Let’s say you love to bake with chocolate. Deep, fudgy flavor is paramount, but just as much you crave the rich, moist tenderness that truly sublime cakes, cookies, and brownies deliver. So you measure the ingredients with precision, dutifully rotate the pan midway through baking so that the batter gets even exposure to the heat, follow all the doneness cues, and muster the willpower to let the treat cool completely before cutting a slice, lest steam escape and leave the crumb dry.
Is Your Chocolate Cake Dry? You Might Be Using the Wrong Cocoa Powder.
But the crumb is still dry. Its flavor is even a tad dull.
Before you start second-guessing your meticulousness as a baker, check the cocoa powder’s nutrition label. Chances are, it’s relatively low in fat.
Sign up for the Cook's Insider newsletter
The latest recipes, tips, and tricks, plus behind-the-scenes stories from the Cook's Illustrated team.
Cocoa Powder’s Fat = Flavor, Tenderness, and Moistness
If you didn’t even realize cocoa powder fat content was a consideration, you’re not alone. Most cocoa-conscious bakers zero in on the merits of natural powders versus those that are Dutch-processed—that is, treated with an alkali that darkens the powder’s color and mellows its astringent notes. And while Dutching is, indeed, an important factor to consider, fat content might be even more so—especially when it comes to the moistness of your chocolate cake.
While developing her recipe for Chocolate Sheet Cake, senior editor Annie Petito tried multiple cocoa powders and noticed that the cakes made with high-fat powders—meaning those that contained at least 20 percent fat by weight—baked up significantly more moist and tender than those made with low-fat cocoas containing roughly half as much fat. Deputy editor Kate Shannon came to the same conclusion when she tested 8 different cocoa powders in both cakes and cookies. The explanation was twofold: Fat adds richness and flavor, and high-fat cocoa powders contain less starch.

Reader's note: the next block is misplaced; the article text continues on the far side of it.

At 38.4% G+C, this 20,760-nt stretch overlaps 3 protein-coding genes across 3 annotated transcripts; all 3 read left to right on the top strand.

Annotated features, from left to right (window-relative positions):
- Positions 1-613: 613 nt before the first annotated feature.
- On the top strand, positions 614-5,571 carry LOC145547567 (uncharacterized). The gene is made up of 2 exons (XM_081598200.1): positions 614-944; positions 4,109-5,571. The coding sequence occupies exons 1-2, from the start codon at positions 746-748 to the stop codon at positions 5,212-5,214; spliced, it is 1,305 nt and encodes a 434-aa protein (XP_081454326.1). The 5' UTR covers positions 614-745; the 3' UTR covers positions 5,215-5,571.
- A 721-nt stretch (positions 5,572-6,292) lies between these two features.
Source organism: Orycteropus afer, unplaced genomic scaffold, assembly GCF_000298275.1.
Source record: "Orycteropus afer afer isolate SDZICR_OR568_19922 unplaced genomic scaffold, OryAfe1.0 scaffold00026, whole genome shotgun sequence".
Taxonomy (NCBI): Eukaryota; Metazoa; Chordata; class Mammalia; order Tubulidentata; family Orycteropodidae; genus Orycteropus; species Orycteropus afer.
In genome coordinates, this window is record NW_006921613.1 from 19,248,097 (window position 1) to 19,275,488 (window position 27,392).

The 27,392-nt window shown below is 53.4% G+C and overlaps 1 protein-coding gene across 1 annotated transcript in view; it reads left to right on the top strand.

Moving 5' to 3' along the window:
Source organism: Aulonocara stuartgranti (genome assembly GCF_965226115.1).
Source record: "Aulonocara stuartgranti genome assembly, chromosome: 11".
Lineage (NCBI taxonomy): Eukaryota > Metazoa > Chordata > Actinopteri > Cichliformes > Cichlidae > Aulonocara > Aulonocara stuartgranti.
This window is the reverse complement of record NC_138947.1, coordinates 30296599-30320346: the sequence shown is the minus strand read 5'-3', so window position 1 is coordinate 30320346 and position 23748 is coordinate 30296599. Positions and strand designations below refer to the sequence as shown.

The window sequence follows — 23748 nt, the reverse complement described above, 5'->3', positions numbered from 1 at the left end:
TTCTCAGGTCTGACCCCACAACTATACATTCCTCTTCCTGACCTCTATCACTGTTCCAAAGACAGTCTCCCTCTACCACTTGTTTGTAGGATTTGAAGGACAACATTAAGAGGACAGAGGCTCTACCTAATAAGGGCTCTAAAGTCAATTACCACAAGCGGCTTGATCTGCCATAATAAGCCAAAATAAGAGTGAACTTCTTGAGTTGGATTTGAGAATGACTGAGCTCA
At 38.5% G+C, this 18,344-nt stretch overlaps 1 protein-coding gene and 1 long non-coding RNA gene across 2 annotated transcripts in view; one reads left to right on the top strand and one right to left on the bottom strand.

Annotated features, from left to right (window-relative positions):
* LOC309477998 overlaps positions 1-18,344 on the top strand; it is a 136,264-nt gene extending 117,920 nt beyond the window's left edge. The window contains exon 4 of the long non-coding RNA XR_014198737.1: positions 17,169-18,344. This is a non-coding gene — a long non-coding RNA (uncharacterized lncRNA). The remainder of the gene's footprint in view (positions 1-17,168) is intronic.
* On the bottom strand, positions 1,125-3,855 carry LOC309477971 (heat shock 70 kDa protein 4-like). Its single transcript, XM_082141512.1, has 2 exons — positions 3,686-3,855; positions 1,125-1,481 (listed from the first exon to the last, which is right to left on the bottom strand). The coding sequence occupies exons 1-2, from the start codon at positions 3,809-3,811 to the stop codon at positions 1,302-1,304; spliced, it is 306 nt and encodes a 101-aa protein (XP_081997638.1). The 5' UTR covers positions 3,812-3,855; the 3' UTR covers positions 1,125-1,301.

More Fat in Cocoa Powder = Less Starch
Starch, a natural component of all chocolate and cocoa powder, is highly absorbent and can trap moisture in baked goods, leaving them dry and crumbly. And the amount of starch cocoa powder contains is directly proportional to its fat content: The less fat cocoa powder has, the more starch it contains, and vice versa.
Here’s visual proof of how much it matters: The cocoa powder–water slurry on the left, which we made with high-starch, low-fat powder, is stiff and pasty, while the one on the right, made with low-starch, high-fat cocoa, is more moist and runny.
How to Determine a Cocoa Powder’s Fat Content
A Dutch-processed cocoa powder that’s high in fat and therefore low in moisture-absorbing starch, like Droste, is your best bet for moist and tender chocolate-y baked goods. All you have to do is check the nutrition label: Look for products with at least 1 gram of fat per 5-gram serving.
Start Free Trial
10,000+ foolproof recipes and why they work Taste Tests of supermarket ingredients Equipment Reviews save you money and time Videos including full episodes and clips Live Q&A with Test Kitchen experts
Absolutely the best chicken ever, even the breast meat was moist! It's the only way I'll cook a whole chicken again. Simple, easy, quick, no mess - perfect every time. I've used both stainless steel and cast iron pans. great and easy technique for “roasted” chicken. I will say there were no pan juices, just fat in the skillet. Will add to the recipe rotation. Good for family and company dinners too. I've done this using a rimmed sheet pan instead of a skillet and put veggies and potatoes around the chicken for a one-pan meal. Broccoli gets nicely browned and yummy!
Absolutely the best chicken ever, even the breast meat was moist! It's the only way I'll cook a whole chicken again. Simple, easy, quick, no mess - perfect every time. I've used both stainless steel and cast iron pans. great and easy technique for “roasted” chicken. I will say there were no pan juices, just fat in the skillet. Will add to the recipe rotation. Good for family and company dinners too.
Amazed this recipe works out as well as it does. Would not have thought that the amount of time under the broiler would have produced a very juicy and favorable chicken with a very crispy crust. Used my 12" Lodge Cast Iron skillet (which can withstand 1000 degree temps to respond to those who wondered if it would work) and it turned out great. A "make again" as my family rates things. This is a great recipe, and I will definitely make it again. My butcher gladly butterflied the chicken for me, therefore I found it to be a fast and easy prep. I used my cast iron skillet- marvellous!
John, wasn't it just amazing chicken? So much better than your typical oven baked chicken and on par if not better than gas or even charcoal grilled. It gets that smokey charcoal tasted and overnight koshering definitely helps, something I do when time permits. First-time I've pierced a whole chicken minus the times I make jerk chicken on the grill. Yup, the cast iron was not an issue.